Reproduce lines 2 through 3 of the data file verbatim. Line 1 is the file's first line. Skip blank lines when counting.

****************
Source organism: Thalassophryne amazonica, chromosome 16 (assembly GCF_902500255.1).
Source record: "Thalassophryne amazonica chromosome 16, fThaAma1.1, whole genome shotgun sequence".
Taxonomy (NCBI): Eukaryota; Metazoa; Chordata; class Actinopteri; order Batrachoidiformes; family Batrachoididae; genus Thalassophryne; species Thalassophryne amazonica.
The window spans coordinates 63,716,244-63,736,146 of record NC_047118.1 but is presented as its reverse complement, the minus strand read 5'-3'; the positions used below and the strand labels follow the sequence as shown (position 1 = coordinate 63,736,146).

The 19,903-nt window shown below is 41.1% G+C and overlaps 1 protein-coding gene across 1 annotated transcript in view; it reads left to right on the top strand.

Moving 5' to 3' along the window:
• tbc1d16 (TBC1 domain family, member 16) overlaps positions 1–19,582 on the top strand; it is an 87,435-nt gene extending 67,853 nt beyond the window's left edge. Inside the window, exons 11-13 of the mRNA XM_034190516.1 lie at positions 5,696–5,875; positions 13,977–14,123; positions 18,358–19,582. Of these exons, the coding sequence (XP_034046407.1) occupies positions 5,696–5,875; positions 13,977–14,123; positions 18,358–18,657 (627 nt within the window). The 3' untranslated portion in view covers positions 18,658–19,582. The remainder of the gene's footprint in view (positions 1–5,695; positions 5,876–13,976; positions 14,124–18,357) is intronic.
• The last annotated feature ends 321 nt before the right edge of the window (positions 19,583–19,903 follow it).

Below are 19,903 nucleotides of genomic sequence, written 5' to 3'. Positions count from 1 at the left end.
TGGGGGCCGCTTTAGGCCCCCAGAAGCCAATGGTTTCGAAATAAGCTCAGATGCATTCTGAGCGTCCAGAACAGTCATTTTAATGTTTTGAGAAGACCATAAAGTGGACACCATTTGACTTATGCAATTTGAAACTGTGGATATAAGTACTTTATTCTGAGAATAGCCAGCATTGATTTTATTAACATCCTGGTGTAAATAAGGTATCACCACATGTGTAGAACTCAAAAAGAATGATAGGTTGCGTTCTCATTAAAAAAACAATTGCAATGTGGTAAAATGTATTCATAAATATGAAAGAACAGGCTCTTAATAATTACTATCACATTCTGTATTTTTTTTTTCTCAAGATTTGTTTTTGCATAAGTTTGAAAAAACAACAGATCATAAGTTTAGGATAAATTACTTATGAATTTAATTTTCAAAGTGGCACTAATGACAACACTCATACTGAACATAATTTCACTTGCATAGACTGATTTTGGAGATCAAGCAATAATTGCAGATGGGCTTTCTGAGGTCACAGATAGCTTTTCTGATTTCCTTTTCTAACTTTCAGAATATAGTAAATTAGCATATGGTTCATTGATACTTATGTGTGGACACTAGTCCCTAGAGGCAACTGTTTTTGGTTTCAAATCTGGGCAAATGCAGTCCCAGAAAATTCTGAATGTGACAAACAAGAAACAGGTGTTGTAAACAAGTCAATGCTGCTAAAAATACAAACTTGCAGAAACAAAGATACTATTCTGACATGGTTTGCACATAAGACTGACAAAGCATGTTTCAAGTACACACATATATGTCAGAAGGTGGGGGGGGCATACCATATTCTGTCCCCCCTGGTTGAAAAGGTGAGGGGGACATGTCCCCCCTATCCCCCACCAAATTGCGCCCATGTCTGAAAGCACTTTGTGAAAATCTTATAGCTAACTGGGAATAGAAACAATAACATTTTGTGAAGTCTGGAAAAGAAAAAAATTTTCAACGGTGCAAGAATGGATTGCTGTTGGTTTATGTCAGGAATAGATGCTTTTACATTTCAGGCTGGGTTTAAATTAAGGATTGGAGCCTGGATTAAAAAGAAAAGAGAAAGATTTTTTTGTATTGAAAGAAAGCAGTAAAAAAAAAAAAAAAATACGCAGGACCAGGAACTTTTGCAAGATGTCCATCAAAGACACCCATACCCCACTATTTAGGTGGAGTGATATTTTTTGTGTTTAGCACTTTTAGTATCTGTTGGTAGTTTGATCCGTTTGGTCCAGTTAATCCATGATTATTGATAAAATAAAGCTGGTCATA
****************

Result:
Source record: "Thalassophryne amazonica chromosome 16, fThaAma1.1, whole genome shotgun sequence".
Taxonomy (NCBI): Eukaryota; Metazoa; Chordata; class Actinopteri; order Batrachoidiformes; family Batrachoididae; genus Thalassophryne; species Thalassophryne amazonica.